http://sennydreadful.co.uk/writing-a-fantasy-trilogy-part-4-the-edit/

The posts are pretty long, but I've added pictures of She-Ra and friends to break it up a bit.

25
It's tricky, isn't it?  ;) Certainly when I wrote the books I considered Sebastian, Frith and Wydrin to all be equal protagonists, with their own journeys and conflicts etc. However, feedback from readers has suggested that most people think of Wydrin as the lead, and from there it might be easy to see Seb as the sidekick – at least partly because he's the 'straight man' (the irony) to her roguish character.

So in conclusion, I don't know. As the writer, I am happy for readers to think whatever they like  ;D

26
Fantasy Book & Author Discussion / Re: Mothers in Fantasy
« on: September 20, 2016, 09:26:20 AM »
Wow, Ryan :o

Time goes and I struggle to identify with younger heroes.
Funny you should say this, because I feel the same and there's 20 years between us, hehe
But sometimes I wonder if it's simply about the age, or rather more about the types of struggles they face: a recent example was Pratchett's Tiffany Aching, who was only 9 but I loved hehe

I think the key is for the writer to be able to maintain the parental relationship without restraining the main character (like so many of you have mentioned).
I have to say I loved Wydrin and her mum, because of this: both strong characters in their own right, Devinia was a "normal" support character in the story without stopping doing stuff that mums usually do ;D

The main thing Devinia does of course, which is the most Mum thing possible, is wind Wydrin up something chronic. ;)

Honestly, I think killing off parents, or having absent parents, is like any other writing trope - if the writer is good enough, of course it works. What would Fitz's story be like, without the shadowy memory of his mother, or the father he didn't know? Fitz's absent parents are enormously significant to the character and the story.

27
Fantasy Book & Author Discussion / Re: Mothers in Fantasy
« on: September 19, 2016, 09:40:38 AM »
Hm, from my own library it was the opposite! But they both die a lot indeed and YMMV. Adding insult to injury, I offed a lot of parents in my own WIP too  ::)


The Copper Cat -->
Spoiler for Hiden:
Wydrin's mother is alive, father presumably dead. Sebastian's mother is alive, no mention of father. Frith's parents are offed.
F:2, M:1


Since I'm here... ;)

Spoiler for Hiden:
Some extra details: Wydrin's father, Pete Threefellows, was lost at sea and presumed dead. Sebastian's father died before he was expelled from the Ynnsmouth knights, but his mother still lives in their old home (which leads to one of my favourite scenes in The Iron Ghost). Frith's mother died of an illness some time before his home was attacked and his family tortured to death.

Wydrin's mother, Devinia the Red, is a main character in the third book, at least partly because it bothered me how few older women turn up in fantasy books - specifically as characters in their own right and not just as catalysts for the behaviour of male characters. The Silver Tide also includes Wydrin's 'nan', Augusta. Who is tough as old boots.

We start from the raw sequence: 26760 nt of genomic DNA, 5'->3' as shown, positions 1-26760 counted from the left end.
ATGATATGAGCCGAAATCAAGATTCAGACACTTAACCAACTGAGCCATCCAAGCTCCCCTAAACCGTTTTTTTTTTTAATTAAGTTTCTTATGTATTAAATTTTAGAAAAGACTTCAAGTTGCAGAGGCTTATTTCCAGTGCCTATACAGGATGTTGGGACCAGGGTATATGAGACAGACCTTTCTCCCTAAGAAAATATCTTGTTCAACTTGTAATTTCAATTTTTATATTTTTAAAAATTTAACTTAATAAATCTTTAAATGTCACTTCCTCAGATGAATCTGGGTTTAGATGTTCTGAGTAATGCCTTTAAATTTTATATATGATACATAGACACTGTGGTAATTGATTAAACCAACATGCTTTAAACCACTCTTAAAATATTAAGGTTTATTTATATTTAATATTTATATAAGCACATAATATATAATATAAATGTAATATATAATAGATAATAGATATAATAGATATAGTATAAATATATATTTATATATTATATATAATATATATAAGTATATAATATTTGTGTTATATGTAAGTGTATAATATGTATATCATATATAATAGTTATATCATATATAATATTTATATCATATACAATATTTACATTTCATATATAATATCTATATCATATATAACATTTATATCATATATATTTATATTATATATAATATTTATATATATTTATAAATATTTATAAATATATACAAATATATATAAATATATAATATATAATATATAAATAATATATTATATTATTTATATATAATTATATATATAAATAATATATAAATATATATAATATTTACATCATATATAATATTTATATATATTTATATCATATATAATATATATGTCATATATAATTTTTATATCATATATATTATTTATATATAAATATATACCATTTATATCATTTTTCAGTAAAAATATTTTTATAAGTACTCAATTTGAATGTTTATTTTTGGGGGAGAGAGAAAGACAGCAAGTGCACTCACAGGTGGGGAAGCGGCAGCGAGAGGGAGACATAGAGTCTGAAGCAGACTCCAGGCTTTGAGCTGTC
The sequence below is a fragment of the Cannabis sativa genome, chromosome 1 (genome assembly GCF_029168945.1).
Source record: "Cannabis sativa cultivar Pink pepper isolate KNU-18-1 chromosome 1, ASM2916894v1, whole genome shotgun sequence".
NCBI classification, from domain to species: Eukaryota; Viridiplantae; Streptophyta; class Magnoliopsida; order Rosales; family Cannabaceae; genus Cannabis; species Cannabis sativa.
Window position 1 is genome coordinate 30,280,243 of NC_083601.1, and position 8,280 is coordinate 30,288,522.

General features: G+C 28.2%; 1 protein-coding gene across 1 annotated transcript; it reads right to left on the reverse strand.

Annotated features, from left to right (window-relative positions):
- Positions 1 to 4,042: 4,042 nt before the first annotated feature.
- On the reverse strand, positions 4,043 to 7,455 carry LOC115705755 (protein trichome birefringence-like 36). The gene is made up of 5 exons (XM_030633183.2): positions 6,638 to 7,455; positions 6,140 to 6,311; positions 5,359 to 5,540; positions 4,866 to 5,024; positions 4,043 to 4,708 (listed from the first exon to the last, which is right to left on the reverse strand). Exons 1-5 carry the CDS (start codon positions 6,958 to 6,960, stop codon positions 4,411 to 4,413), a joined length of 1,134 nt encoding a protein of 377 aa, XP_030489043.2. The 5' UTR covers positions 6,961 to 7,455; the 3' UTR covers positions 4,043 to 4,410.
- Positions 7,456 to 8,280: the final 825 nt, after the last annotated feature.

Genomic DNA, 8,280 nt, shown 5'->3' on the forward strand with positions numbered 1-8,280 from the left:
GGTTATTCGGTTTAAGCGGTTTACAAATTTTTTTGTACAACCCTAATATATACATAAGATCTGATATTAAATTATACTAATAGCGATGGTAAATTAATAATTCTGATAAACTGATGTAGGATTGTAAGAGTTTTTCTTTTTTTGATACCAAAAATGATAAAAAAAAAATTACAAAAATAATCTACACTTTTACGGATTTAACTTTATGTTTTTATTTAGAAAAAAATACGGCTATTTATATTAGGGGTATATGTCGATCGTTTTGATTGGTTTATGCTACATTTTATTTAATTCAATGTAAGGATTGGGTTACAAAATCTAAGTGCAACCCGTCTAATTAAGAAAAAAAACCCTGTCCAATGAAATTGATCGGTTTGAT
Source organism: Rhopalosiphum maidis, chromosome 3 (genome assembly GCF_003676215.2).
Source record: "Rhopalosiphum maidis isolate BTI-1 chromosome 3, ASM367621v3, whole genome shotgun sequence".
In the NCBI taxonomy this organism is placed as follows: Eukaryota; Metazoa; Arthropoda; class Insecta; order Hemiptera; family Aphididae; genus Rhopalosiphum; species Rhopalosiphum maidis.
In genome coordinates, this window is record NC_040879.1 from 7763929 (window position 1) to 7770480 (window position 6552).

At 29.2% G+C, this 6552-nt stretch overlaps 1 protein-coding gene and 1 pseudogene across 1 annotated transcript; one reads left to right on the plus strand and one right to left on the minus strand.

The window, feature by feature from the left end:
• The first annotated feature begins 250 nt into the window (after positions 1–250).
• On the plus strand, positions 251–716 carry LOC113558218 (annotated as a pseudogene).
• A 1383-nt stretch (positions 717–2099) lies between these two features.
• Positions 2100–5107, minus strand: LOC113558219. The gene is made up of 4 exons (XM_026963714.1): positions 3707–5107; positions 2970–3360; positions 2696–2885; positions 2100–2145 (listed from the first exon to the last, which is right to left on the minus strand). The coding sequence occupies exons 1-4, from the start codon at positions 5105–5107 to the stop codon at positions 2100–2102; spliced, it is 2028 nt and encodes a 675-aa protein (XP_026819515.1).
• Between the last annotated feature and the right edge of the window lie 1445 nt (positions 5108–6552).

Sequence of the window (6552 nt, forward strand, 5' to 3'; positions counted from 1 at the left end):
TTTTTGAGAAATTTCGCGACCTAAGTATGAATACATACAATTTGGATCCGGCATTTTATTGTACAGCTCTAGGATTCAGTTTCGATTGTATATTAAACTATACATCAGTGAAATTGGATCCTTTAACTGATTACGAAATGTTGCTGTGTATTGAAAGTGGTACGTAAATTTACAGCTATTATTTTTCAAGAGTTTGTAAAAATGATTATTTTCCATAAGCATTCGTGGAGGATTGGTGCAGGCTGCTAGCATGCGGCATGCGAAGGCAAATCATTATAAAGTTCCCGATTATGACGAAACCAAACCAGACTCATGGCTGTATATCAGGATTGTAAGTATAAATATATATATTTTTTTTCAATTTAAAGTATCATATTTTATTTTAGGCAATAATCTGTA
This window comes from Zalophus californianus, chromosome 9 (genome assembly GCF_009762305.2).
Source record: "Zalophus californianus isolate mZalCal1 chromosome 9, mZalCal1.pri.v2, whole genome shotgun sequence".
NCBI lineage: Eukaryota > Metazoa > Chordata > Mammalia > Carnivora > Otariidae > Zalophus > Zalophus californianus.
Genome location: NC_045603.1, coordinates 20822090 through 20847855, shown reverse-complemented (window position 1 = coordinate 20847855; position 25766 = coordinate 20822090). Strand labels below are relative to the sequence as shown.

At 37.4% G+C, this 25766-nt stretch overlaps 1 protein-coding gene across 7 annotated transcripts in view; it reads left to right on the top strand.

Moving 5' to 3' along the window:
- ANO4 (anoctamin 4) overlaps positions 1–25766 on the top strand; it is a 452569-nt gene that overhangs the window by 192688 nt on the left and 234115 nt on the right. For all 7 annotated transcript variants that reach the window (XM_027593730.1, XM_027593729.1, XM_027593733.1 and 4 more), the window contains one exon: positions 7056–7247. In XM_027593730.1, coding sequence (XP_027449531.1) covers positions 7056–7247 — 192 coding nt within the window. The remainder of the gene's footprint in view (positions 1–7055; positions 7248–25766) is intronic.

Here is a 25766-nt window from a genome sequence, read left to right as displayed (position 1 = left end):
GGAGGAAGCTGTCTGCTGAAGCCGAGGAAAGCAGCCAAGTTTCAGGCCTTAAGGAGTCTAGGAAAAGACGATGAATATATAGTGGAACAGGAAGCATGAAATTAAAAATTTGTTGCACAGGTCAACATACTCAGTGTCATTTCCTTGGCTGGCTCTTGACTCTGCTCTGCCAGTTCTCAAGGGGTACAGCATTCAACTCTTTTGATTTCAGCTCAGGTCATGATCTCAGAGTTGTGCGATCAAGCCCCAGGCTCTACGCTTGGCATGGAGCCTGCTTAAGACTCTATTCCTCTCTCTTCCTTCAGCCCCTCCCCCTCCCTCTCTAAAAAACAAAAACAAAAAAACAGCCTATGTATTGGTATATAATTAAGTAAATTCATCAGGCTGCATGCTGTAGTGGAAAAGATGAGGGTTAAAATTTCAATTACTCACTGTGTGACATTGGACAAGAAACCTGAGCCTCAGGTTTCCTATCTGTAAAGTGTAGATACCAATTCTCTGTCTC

We're guilty of killing off parents a lot, it's true. It's a handy way to sever ties with the main character's past, to make it easier for them to head off to the big explodey mountain and destroy that ring (were Frodo's parents dead? I can't remember...) I think with fantasy it's also a little nod to its folklore and fairytale roots - mums and dads were very often either bad or dead in those stories.

28
^ That book is really really good (and a stand-alone). Trust me, he's one of my favourite authors that actually nobody ever mentions in fantasy, I don't know why (me included), beause it's "literary humour" fantasy.
I think all you writers out there would love his Thursday Next books (starting with The Eyre Affair).

And my copy's cover is much better ;D


I saw Jasper Fforde when he was GOH at Bristolcon and immediately developed a crush. He is lovely, clever, and very funny indeed.

29
Fantasy Book & Author Discussion / Re: What are you currently reading?
« on: August 25, 2016, 09:29:47 PM »
Aww thank you very much Lanko, I am very pleased you enjoyed it!  ;D The Iron Ghost was a tough book for me to write, and so I am extra pleased when people like it. All that blood and sweat wasn't wasted!

30
Introductions / Re: How did you find us?
« on: August 23, 2016, 09:21:11 AM »
I didn't realize how many of my favorite authors are affiliated with this clan of fantasy writer-reader-warrior-poets. If I had, well, perhaps I'd have put on a tie :)
@The_Gem_Cutter, they don't mind ;) - I'm writing this in my pjs, and I bet Jen Williams (our @sennydreadful) or Mark Lawrence also don't wear ties when reading the forums ;D

(and if you haven't read their books, go do it NOW!!! Honestly, they're the best, in very different ways)

Me reading the forum right now